This article for teachers suggests ideas for activities built around 10 and 2010.

There are ten children in Becky's group. Can you find a set of numbers for each of them? Are there any other sets?

Let's suppose that you are going to have a magazine which has 16 pages of A5 size. Can you find some different ways to make these pages? Investigate the pattern for each if you number the pages.

EWWNP means Exploring Wild and Wonderful Number Patterns Created by Yourself! Investigate what happens if we create number patterns using some simple rules.

How many different sets of numbers with at least four members can you find in the numbers in this box?

In this investigation, you are challenged to make mobile phone numbers which are easy to remember. What happens if you make a sequence adding 2 each time?

I cut this square into two different shapes. What can you say about the relationship between them?

These pictures were made by starting with a square, finding the half-way point on each side and joining those points up. You could investigate your own starting shape.

Which times on a digital clock have a line of symmetry? Which look the same upside-down? You might like to try this investigation and find out!

Can you continue this pattern of triangles and begin to predict how many sticks are used for each new "layer"?

Investigate what happens when you add house numbers along a street in different ways.

Investigate the different shaped bracelets you could make from 18 different spherical beads. How do they compare if you use 24 beads?

How could you put eight beanbags in the hoops so that there are four in the blue hoop, five in the red and six in the yellow? Can you find all the ways of doing this?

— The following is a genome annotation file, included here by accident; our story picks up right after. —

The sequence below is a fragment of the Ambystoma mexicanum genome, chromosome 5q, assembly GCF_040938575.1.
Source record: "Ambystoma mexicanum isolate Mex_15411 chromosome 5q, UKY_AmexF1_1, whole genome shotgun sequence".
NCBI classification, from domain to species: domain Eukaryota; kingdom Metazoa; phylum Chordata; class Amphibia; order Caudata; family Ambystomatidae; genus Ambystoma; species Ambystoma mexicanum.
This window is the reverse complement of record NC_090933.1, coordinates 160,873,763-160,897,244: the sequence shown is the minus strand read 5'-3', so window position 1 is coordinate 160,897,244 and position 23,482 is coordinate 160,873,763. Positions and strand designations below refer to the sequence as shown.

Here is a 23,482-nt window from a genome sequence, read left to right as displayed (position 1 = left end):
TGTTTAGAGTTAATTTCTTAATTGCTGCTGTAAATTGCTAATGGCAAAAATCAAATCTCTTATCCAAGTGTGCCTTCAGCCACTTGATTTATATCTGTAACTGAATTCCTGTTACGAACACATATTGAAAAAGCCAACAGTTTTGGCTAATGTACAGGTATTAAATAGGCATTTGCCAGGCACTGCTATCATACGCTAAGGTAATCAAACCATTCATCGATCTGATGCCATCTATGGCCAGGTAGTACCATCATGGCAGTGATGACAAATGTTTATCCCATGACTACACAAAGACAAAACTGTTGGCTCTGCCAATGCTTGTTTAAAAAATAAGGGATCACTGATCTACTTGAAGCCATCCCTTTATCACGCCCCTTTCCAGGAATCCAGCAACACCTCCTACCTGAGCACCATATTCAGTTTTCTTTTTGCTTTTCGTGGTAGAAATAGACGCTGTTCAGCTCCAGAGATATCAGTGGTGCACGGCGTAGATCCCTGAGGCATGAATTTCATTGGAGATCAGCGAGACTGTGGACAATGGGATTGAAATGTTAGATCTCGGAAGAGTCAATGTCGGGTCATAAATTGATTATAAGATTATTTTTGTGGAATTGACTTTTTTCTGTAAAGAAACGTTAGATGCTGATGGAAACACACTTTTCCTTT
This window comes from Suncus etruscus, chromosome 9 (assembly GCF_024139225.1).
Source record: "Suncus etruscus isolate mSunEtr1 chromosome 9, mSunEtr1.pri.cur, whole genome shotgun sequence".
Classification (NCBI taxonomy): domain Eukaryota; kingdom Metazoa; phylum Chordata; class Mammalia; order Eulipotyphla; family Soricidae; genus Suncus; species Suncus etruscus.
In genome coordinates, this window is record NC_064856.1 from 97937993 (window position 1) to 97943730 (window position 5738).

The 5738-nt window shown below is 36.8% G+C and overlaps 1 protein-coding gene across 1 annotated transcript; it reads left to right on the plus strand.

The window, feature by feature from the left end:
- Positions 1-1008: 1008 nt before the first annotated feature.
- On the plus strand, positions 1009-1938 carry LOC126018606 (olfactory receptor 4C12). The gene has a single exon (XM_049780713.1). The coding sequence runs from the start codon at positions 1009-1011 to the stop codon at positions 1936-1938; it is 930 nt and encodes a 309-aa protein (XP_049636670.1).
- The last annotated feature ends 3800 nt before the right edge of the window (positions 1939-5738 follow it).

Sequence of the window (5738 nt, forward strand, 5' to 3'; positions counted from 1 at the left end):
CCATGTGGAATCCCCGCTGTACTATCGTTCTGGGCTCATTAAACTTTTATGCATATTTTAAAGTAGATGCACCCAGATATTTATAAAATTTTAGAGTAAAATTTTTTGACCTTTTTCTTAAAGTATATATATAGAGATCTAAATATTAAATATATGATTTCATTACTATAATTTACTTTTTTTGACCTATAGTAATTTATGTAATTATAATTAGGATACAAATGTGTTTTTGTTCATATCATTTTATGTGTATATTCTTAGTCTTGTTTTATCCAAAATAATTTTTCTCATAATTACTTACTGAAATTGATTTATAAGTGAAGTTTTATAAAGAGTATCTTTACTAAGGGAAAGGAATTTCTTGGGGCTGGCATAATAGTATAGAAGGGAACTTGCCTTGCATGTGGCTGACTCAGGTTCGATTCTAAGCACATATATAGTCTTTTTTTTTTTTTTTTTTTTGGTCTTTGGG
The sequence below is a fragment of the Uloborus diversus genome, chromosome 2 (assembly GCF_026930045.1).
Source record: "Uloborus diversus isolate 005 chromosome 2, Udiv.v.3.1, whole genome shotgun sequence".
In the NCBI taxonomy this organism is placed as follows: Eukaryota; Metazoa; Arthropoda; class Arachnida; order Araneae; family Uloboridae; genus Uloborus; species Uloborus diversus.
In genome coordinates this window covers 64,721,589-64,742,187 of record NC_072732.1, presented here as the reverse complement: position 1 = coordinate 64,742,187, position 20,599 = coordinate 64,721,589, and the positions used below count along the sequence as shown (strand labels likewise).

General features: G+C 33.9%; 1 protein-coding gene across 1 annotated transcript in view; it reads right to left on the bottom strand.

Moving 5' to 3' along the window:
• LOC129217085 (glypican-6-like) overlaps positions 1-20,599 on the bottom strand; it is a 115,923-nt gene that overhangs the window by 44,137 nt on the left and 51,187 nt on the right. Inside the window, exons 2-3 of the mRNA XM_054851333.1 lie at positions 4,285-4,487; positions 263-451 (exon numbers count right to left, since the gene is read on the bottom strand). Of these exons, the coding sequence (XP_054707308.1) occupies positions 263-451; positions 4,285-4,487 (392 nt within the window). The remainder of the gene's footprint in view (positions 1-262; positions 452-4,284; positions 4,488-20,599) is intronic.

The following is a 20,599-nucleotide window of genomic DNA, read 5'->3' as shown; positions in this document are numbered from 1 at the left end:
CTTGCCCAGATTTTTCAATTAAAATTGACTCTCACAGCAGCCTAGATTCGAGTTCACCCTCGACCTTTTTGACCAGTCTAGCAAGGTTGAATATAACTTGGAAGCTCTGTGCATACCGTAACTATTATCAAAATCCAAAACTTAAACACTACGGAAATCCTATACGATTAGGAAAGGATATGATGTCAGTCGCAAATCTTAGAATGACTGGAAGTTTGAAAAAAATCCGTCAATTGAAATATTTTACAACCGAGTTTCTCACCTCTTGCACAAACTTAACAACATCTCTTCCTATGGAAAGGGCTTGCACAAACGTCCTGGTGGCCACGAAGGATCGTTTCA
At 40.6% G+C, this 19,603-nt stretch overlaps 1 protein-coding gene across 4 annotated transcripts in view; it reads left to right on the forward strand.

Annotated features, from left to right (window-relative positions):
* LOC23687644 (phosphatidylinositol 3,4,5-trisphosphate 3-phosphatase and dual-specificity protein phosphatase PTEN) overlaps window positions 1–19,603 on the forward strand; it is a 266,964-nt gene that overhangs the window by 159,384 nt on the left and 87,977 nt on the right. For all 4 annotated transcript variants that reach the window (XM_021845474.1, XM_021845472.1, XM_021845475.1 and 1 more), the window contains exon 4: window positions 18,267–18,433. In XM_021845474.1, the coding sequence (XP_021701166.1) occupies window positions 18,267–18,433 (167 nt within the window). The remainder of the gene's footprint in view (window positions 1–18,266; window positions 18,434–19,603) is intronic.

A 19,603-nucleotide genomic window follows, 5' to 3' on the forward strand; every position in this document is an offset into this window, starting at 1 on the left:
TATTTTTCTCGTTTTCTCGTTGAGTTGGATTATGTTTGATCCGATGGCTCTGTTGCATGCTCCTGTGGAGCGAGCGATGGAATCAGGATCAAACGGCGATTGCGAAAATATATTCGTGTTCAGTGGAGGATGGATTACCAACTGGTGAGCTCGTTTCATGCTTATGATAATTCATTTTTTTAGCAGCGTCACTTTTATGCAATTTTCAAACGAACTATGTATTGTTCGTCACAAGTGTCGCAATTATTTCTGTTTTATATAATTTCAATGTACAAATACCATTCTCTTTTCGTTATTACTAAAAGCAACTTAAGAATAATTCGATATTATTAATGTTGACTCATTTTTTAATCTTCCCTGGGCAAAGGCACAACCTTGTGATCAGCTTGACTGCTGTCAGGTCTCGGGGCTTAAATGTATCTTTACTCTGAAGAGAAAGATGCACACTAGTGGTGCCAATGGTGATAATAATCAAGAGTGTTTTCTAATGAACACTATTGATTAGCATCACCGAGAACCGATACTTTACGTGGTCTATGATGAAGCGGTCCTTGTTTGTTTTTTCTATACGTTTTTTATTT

Can you find out how the 6-triangle shape is transformed in these tessellations? Will the tessellations go on for ever? Why or why not?

What is the smallest number of tiles needed to tile this patio? Can you investigate patios of different sizes?

What do these two triangles have in common? How are they related?

Here are many ideas for you to investigate - all linked with the number 2000.

Investigate the area of 'slices' cut off this cube of cheese. What would happen if you had different-sized block of cheese to start with?

In this investigation, you must try to make houses using cubes. If the base must not spill over 4 squares and you have 7 cubes which stand for 7 rooms, what different designs can you come up with?

In my local town there are three supermarkets which each has a special deal on some products. If you bought all your shopping in one shop, where would be the cheapest?

Place four pebbles on the sand in the form of a square. Keep adding as few pebbles as necessary to double the area. How many extra pebbles are added each time?

Suppose we allow ourselves to use three numbers less than 10 and multiply them together. How many different products can you find? How do you know you've got them all?

Can you make these equilateral triangles fit together to cover the paper without any gaps between them? Can you tessellate isosceles triangles?